- put little covers on the feet of your chairs, tables, and heavy appliances
- keep your pet’s nail or claws neatly trimmed, but don’t declaw them
- use rugs in high traffic areas (i.e. the entrance hall)
- remove heavy or high heeled shoes in the house
- use rugs in front of sofas or chairs where people are likely to rest their feet
- get a play rug for your children if they like to race their toy cars (or even themselves) across the floor
3. Able to be refinished
Another significant benefit of eucalyptus floors is they can be refinished should they start to wear or lose their water resistance, saving you the cost and inconvenience of buying a whole new floor. In addition to saving you money, refinishing uses fewer resources. While most wood floors can be refinished as years go by, the big difference is that eucalyptus floors are more durable than hardwood floors in the first place. This means they will need to be refinished maybe a just a couple of times throughout your life. Compare this with every ten years for hardwood floors.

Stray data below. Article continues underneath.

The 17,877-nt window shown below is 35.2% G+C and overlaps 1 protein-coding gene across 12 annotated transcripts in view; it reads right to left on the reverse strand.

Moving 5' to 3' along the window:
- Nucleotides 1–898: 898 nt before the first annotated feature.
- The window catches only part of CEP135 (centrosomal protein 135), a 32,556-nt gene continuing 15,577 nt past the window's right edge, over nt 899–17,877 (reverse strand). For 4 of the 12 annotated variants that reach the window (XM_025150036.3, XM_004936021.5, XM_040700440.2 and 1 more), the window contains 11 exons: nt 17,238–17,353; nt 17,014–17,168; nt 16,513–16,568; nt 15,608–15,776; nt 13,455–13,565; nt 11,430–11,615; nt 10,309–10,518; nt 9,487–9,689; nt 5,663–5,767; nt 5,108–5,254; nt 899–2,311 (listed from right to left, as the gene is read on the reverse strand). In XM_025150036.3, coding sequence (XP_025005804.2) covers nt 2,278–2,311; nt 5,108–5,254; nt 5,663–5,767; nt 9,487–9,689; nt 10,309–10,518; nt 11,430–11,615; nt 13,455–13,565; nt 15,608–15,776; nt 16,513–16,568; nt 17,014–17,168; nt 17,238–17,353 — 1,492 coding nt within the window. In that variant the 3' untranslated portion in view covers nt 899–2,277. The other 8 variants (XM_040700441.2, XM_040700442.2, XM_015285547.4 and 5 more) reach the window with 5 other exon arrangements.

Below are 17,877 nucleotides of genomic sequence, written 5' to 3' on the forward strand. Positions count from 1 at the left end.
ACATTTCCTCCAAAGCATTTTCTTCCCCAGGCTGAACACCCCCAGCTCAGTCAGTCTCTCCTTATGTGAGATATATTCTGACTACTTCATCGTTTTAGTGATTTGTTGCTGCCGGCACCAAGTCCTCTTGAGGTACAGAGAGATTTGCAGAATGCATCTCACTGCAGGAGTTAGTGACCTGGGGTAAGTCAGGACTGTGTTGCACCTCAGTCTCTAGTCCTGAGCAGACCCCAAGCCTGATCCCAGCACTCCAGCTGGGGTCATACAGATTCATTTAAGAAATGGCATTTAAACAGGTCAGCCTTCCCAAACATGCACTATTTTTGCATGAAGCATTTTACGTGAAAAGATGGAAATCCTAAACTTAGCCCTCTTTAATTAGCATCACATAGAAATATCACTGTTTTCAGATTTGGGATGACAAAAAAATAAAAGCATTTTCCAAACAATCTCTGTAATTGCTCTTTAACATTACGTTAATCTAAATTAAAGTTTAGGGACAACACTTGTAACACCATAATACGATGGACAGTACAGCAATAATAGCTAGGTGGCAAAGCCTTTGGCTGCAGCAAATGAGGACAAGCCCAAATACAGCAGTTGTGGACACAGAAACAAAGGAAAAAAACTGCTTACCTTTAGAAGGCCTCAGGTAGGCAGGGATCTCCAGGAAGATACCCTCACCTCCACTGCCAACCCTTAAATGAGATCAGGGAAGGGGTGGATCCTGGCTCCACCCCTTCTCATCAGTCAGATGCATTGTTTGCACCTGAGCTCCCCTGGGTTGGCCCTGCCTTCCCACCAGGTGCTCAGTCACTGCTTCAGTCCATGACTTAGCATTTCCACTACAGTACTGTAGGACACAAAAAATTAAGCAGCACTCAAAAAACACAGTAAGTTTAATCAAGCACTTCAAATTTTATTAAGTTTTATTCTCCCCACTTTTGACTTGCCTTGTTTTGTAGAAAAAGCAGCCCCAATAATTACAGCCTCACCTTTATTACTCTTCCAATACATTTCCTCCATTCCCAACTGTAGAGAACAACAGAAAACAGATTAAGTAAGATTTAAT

4. Green to clean
Few people enjoy cleaning, so the less time spent doing so means more time doing the things you do enjoy. Eucalyptus floors are ideal from this perspective. You don’t need to bring out the industrial-strength (and heavily polluting) chemical cleaners or buy any specialized cleaning equipment. Our top tips for keeping your eucalyptus floors clean include:
- put a mat at doors leading into the house, so people wipe their feet
- encourage people to leave their shoes on racks by the front door
- clean up any spills when you see them
- sweep or vacuum the floor once a week
- use suitable eucalyptus floor cleaning products for heavier cleaning if needed